- The methodologies for determining the principal reasons for an adverse action. The example methods currently provided in the Official Interpretation were issued in 1982, and there may be uncertainty in the application of these examples to current AI models and explainability methods. See 12 CFR pt. 1002, comment 9(b)(2)-5.
- The accuracy of explainability methods, particularly as applied to deep learning and other complex ensemble models.
- How to convey the principal reasons in a manner that accurately reflects the factors used in the model and is understandable to consumers, including how to describe varied and alternative data sources, or their interrelationships, in an adverse action reason.
We also hope financial institutions and other stakeholders will think creatively about how to take advantage of AI’s potential benefits, including by exploring novel ways to engage with consumers. For example, this could include providing consumers with interactive features or educational components, or sharing more information with consumers on how underwriting decisions are made and what factors or data are used. We also hope industry will consider using the TDP Policy to test disclosures that may improve upon existing adverse action disclosures, including in ways that might go beyond the four corners of the regulations without causing consumer harm. We encourage stakeholders to reach out and discuss these possibilities with the Bureau to help the Bureau better understand the market and the impact of its regulations.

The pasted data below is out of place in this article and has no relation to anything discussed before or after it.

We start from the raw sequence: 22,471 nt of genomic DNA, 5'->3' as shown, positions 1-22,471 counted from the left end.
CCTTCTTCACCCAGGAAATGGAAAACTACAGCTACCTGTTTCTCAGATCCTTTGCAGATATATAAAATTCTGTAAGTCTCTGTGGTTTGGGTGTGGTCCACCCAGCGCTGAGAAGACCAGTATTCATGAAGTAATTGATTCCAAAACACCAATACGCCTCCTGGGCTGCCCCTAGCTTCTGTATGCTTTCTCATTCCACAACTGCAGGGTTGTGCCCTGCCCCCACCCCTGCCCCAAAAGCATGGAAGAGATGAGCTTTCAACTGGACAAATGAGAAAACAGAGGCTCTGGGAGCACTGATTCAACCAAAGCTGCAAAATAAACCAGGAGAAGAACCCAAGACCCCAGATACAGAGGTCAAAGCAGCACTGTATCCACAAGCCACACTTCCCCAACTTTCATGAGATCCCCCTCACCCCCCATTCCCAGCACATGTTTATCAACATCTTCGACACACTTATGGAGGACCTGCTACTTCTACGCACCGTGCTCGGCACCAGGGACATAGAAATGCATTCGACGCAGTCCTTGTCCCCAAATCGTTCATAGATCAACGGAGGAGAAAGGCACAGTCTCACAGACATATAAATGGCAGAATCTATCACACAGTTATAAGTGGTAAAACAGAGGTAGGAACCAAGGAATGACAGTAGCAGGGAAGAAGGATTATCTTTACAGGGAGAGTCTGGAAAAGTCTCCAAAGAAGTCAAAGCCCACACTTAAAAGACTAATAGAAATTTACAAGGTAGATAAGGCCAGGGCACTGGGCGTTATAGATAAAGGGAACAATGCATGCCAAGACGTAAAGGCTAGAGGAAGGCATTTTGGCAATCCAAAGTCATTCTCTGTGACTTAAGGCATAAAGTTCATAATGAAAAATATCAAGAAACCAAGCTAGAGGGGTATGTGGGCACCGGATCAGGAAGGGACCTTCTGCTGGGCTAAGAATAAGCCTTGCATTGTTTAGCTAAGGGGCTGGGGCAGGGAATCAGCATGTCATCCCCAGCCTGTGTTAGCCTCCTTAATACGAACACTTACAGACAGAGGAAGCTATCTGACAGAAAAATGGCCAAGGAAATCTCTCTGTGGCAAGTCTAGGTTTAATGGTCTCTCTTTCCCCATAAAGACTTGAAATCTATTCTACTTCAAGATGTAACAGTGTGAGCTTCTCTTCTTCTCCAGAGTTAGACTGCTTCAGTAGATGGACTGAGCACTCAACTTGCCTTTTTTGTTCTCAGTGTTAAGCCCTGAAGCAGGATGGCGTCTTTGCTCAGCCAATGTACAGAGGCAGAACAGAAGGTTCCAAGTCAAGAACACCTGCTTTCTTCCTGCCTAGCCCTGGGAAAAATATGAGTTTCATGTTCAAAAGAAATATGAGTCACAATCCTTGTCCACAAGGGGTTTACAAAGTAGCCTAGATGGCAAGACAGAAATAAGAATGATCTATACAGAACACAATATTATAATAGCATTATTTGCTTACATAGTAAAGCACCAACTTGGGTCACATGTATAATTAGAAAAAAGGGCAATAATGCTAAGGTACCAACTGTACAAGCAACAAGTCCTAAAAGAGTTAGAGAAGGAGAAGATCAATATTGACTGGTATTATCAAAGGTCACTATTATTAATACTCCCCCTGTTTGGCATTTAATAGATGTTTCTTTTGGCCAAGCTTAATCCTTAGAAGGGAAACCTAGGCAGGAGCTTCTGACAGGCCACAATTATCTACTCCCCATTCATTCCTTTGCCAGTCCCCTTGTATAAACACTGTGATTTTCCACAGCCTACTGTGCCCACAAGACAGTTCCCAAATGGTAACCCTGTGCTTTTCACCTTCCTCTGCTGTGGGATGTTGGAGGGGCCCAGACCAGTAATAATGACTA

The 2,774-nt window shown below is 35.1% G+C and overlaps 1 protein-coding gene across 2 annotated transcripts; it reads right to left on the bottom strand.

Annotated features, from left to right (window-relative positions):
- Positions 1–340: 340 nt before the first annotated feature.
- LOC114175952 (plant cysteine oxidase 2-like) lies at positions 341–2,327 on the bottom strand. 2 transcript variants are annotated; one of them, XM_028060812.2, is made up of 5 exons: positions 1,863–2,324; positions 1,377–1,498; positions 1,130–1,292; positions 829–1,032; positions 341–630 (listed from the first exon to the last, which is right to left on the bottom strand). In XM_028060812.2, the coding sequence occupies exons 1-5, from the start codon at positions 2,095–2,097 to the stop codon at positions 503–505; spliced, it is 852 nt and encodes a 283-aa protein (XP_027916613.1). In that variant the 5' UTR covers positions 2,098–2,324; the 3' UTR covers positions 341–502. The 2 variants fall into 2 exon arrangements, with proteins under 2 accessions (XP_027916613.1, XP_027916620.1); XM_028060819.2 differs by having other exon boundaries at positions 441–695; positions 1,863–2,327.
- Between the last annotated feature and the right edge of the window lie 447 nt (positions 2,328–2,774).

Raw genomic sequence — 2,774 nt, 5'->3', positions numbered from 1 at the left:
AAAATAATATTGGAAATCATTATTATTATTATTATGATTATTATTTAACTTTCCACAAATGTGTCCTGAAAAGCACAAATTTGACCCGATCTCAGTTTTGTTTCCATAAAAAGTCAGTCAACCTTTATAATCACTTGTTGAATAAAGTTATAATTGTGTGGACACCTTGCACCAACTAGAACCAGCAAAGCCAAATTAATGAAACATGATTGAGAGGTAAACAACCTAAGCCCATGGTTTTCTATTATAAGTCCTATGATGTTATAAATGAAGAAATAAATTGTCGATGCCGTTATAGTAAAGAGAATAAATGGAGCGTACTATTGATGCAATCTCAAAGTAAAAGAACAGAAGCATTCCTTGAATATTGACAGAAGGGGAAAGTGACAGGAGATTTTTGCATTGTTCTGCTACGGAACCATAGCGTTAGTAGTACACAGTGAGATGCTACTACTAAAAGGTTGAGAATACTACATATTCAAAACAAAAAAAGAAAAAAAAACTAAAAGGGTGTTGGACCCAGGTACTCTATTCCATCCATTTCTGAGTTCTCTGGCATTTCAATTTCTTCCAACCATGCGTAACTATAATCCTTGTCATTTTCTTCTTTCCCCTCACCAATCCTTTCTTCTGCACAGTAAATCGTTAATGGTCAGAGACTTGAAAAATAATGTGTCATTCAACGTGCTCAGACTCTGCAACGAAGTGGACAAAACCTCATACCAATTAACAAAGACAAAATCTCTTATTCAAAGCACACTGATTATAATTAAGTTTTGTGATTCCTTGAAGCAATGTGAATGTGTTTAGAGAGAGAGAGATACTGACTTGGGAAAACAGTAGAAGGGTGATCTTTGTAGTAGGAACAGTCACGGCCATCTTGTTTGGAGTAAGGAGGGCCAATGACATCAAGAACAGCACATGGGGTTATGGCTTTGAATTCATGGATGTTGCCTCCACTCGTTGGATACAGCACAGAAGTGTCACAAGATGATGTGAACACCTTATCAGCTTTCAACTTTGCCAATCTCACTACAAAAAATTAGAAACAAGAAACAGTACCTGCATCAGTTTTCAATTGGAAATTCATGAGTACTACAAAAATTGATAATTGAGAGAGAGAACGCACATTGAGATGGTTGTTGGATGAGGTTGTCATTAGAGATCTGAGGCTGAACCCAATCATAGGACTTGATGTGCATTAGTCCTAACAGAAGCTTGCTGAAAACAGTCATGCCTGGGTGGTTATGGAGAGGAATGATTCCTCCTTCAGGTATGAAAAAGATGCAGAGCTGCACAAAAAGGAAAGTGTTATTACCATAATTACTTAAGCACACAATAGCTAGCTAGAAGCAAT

The Bureau intends to leverage experiences gained through the innovation policies to inform policy. For example, applications granted under the innovation policies, as well as other stakeholder engagement with the Bureau, may ultimately be used to help support an amendment to a regulation or its Official Interpretation.
By working together, we hope to facilitate the use of this promising technology to expand access to credit and benefit consumers.